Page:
If I look at the service-oriented architectures (SOAs) my clients have implemented over the past three years, I find that technology has advanced faster than business thinking has. Today, technology can drive the market and provide new ways of modeling business activities for one reason – services. IT has the tools and capabilities it needs to build service-enabled systems, and businesspeople describe their own value in terms of the services they offer. Now, you can pick and choose the software components you want to use to build solutions.
For example, the Web reporting deployed in SAP NetWeaver Business Intelligence (SAP NetWeaver BI) is a feature you can access via SAP NetWeaver Portal simply by installing it as a service. Both the portal and SAP NetWeaver BI have the same infrastructure and platform. You don’t need to assign portal roles or install another server; just choose the services you need to design your solution. SAP NetWeaver 2004s contains an advanced integrated set of components with the building blocks you need to construct Web and enterprise services for both business and technology deployments.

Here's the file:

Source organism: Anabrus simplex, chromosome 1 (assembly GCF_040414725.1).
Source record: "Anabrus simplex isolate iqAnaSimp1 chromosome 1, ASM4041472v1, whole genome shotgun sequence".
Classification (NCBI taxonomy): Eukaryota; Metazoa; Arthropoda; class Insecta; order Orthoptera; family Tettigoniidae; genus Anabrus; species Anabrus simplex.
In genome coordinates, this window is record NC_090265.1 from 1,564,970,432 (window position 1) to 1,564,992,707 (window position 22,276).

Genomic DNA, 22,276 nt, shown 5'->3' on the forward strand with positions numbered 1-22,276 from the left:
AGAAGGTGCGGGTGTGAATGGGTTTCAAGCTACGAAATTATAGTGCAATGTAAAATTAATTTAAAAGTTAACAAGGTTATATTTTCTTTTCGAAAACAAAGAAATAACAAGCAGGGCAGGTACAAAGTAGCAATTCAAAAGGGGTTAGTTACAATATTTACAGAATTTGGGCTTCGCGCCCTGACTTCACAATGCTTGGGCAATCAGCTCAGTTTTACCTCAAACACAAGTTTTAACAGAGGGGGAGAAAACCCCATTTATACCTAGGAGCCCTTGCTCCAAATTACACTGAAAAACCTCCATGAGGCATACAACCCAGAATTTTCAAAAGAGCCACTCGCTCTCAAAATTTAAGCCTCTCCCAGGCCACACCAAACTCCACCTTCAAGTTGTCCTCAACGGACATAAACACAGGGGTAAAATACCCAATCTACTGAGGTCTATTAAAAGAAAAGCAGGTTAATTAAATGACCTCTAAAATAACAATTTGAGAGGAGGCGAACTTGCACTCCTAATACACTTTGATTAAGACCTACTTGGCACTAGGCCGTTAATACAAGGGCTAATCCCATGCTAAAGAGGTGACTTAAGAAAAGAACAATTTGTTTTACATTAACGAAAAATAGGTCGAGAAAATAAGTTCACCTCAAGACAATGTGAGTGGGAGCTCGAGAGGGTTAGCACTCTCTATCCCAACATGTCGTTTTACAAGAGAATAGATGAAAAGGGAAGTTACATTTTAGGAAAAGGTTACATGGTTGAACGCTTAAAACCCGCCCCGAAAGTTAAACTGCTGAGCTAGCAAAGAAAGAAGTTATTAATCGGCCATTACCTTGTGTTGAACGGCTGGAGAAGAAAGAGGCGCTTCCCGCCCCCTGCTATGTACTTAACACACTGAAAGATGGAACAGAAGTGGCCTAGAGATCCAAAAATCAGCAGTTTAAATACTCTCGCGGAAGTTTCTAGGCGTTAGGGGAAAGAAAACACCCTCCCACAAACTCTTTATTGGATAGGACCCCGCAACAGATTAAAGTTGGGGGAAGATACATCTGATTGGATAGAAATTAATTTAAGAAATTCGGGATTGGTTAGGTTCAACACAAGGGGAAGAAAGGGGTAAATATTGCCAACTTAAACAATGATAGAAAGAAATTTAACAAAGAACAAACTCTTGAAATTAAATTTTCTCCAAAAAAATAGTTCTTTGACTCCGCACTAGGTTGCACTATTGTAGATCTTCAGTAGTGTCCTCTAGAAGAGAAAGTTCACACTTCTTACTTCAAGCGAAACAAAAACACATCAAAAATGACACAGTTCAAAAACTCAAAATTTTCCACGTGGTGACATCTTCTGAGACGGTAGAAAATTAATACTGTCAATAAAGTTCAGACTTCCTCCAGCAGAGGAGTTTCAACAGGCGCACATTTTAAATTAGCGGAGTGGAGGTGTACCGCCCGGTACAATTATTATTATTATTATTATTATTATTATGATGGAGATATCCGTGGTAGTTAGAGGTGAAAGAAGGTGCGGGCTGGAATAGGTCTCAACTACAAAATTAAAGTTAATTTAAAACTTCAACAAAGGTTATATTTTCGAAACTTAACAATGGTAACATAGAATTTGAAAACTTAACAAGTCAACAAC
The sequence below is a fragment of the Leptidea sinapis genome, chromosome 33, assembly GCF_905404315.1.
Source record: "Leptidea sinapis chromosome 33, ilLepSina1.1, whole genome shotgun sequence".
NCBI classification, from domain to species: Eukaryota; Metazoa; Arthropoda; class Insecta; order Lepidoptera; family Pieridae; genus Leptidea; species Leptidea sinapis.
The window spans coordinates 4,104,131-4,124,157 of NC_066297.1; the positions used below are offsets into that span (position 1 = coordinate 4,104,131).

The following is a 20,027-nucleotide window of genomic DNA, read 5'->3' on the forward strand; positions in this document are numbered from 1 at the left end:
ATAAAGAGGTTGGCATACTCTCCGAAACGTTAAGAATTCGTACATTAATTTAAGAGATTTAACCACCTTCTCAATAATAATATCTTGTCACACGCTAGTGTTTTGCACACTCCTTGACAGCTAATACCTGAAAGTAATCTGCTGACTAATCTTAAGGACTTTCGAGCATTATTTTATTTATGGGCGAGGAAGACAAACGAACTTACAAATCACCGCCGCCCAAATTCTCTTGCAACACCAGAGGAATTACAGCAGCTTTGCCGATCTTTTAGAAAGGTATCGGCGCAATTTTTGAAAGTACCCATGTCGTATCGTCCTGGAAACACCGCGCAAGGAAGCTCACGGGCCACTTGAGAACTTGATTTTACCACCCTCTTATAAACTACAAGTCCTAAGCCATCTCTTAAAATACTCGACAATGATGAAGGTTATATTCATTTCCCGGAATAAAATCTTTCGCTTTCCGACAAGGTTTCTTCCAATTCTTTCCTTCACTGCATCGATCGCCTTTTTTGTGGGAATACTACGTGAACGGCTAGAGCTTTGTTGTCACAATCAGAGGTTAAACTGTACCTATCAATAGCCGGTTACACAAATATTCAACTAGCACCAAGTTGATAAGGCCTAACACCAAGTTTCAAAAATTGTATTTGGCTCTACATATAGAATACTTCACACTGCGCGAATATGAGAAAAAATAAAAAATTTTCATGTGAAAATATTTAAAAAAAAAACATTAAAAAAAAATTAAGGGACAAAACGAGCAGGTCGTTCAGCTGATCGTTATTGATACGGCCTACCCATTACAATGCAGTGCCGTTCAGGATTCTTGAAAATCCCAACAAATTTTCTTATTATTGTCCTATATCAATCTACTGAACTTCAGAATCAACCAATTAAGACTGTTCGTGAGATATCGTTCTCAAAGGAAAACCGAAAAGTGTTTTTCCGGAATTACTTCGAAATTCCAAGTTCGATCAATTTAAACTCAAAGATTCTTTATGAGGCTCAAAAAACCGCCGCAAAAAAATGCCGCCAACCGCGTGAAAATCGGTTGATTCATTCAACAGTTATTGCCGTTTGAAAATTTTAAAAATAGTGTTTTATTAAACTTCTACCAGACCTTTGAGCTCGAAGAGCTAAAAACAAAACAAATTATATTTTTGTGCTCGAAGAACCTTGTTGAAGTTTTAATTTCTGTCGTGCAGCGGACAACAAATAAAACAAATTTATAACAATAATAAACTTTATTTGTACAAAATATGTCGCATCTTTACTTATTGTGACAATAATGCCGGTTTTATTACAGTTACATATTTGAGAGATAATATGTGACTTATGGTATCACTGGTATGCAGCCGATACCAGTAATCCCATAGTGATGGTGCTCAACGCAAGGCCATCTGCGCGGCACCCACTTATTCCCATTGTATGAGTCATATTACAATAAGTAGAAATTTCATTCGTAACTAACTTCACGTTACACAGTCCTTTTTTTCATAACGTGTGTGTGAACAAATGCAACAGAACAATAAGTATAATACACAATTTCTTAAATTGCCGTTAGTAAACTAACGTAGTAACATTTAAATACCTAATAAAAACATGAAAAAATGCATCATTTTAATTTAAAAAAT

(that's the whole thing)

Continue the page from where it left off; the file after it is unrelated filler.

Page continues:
Timing Is Everything
A service-oriented approach requires you to question each and every business function and existing business process in a way that leads to creating new models based on more independent encapsulated services. IT can Web-enable a service and then deploy it using standard Web functionality. Services that support business practices can bring IT into precise alignment with the business’s needs. Existing business processes that an application supports can stay in place, but services built on top of applications enable enhancements.